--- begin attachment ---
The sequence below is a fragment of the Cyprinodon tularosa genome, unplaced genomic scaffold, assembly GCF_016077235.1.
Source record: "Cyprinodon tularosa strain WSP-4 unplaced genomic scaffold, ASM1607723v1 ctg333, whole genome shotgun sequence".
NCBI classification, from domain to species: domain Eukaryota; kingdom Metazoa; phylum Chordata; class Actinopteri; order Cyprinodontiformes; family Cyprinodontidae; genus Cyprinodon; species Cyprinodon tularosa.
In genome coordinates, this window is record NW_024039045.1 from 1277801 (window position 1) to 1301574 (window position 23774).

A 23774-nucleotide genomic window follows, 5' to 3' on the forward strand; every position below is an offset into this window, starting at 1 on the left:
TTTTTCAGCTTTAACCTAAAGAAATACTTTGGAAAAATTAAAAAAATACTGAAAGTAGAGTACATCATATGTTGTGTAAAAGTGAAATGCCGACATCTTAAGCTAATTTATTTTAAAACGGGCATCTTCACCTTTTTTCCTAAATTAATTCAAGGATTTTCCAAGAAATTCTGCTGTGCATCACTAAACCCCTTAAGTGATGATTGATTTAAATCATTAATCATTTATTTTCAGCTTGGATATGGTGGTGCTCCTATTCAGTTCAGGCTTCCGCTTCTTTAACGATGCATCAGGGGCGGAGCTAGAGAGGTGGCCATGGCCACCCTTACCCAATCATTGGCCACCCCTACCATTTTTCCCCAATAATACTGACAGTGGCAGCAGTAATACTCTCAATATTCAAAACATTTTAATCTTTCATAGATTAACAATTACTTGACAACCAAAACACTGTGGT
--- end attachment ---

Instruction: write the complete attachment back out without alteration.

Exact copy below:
The sequence below is a fragment of the Cyprinodon tularosa genome, unplaced genomic scaffold, assembly GCF_016077235.1.
Source record: "Cyprinodon tularosa strain WSP-4 unplaced genomic scaffold, ASM1607723v1 ctg333, whole genome shotgun sequence".
NCBI classification, from domain to species: domain Eukaryota; kingdom Metazoa; phylum Chordata; class Actinopteri; order Cyprinodontiformes; family Cyprinodontidae; genus Cyprinodon; species Cyprinodon tularosa.
In genome coordinates, this window is record NW_024039045.1 from 1277801 (window position 1) to 1301574 (window position 23774).

A 23774-nucleotide genomic window follows, 5' to 3' on the forward strand; every position below is an offset into this window, starting at 1 on the left:
TTTTTCAGCTTTAACCTAAAGAAATACTTTGGAAAAATTAAAAAAATACTGAAAGTAGAGTACATCATATGTTGTGTAAAAGTGAAATGCCGACATCTTAAGCTAATTTATTTTAAAACGGGCATCTTCACCTTTTTTCCTAAATTAATTCAAGGATTTTCCAAGAAATTCTGCTGTGCATCACTAAACCCCTTAAGTGATGATTGATTTAAATCATTAATCATTTATTTTCAGCTTGGATATGGTGGTGCTCCTATTCAGTTCAGGCTTCCGCTTCTTTAACGATGCATCAGGGGCGGAGCTAGAGAGGTGGCCATGGCCACCCTTACCCAATCATTGGCCACCCCTACCATTTTTCCCCAATAATACTGACAGTGGCAGCAGTAATACTCTCAATATTCAAAACATTTTAATCTTTCATAGATTAACAATTACTTGACAACCAAAACACTGTGGT